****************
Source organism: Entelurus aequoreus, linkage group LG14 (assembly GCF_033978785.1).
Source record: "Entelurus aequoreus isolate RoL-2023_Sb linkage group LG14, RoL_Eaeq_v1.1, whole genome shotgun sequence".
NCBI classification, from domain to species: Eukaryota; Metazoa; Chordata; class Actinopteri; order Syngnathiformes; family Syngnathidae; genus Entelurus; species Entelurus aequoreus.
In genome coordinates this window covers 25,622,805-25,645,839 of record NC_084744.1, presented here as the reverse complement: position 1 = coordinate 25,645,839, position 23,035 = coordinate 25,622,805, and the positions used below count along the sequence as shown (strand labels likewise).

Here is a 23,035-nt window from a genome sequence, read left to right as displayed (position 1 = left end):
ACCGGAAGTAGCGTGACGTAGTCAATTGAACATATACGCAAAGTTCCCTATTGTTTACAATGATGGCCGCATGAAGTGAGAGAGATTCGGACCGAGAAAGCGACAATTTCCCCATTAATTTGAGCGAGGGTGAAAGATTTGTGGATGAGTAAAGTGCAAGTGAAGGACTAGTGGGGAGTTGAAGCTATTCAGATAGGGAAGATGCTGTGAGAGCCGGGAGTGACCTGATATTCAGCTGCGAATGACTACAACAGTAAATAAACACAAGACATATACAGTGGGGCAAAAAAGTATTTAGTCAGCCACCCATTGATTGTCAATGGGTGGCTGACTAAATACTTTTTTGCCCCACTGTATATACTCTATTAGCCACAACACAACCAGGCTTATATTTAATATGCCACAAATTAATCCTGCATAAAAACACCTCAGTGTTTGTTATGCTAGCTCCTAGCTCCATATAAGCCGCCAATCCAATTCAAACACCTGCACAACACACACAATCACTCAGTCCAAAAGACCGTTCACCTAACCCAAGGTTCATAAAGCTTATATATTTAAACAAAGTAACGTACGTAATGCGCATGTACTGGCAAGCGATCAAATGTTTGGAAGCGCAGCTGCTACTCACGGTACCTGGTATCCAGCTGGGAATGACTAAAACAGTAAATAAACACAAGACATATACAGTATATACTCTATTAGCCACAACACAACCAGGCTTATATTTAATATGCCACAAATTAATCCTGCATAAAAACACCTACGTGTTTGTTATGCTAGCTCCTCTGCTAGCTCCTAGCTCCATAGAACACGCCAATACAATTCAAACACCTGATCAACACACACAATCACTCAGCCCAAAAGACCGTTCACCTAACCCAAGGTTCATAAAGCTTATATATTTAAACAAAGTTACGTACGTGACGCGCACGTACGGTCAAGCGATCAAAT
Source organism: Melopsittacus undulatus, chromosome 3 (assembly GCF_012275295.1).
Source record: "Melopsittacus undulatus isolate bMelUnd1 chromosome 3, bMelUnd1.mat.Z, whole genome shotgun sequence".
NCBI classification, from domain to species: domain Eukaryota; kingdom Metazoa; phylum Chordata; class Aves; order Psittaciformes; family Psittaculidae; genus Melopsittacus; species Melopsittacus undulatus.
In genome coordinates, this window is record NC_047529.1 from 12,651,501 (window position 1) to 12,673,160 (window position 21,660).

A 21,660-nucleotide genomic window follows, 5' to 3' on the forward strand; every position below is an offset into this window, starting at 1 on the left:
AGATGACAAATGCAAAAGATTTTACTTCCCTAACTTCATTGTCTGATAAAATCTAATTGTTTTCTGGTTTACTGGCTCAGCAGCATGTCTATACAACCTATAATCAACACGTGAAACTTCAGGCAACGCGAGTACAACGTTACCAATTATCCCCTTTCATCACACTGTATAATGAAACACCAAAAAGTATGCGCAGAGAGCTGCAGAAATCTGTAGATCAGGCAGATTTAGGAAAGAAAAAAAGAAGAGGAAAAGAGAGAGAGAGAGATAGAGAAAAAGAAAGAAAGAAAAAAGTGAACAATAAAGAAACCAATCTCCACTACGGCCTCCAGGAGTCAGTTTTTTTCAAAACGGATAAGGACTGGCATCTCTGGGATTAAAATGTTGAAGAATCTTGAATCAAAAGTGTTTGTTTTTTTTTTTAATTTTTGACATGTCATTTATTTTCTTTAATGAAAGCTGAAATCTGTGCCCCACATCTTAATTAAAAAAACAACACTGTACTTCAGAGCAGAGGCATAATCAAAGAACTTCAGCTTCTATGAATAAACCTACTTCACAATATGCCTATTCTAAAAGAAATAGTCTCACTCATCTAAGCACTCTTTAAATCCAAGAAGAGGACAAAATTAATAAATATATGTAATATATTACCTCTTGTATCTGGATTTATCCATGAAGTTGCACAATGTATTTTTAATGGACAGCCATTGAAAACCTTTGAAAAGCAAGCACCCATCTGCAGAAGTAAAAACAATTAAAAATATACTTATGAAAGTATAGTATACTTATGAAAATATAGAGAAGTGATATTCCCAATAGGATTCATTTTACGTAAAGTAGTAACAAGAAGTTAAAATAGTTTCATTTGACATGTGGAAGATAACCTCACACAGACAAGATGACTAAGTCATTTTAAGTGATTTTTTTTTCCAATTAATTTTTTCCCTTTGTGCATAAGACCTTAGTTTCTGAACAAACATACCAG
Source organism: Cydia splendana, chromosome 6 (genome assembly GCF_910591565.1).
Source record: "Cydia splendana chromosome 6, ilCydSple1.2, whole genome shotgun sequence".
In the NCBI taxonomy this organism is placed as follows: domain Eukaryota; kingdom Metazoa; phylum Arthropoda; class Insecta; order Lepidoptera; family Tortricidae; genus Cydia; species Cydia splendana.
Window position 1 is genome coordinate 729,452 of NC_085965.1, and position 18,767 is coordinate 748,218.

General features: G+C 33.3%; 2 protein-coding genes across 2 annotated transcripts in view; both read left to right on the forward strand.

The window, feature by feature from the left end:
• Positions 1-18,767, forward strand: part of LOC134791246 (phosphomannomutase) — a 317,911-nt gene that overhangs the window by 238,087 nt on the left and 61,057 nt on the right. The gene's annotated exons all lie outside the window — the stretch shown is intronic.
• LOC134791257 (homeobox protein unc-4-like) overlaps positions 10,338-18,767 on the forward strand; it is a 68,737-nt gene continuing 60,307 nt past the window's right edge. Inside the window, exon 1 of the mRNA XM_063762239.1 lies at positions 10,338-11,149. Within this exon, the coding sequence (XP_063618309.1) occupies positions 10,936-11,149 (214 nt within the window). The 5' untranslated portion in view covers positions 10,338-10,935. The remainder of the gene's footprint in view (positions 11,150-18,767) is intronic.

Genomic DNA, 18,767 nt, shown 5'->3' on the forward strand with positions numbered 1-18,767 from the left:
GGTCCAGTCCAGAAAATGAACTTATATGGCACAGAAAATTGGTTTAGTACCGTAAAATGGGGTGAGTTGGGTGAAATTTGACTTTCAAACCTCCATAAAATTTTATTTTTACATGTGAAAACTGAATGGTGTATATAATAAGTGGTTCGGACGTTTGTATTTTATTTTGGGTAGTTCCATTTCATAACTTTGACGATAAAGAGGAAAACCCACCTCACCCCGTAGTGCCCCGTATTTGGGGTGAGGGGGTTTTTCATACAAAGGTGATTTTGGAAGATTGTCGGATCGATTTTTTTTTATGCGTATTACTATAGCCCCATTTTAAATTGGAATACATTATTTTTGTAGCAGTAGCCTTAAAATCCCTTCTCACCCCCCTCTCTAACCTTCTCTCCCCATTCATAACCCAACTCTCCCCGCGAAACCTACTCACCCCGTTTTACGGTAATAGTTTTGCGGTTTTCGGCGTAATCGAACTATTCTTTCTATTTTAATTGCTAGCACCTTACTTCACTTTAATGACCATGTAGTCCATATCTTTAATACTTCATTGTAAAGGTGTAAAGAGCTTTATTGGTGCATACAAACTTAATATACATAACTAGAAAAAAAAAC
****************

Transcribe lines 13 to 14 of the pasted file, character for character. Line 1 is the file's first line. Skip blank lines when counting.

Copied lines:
Source organism: Cydia splendana, chromosome 6 (genome assembly GCF_910591565.1).
Source record: "Cydia splendana chromosome 6, ilCydSple1.2, whole genome shotgun sequence".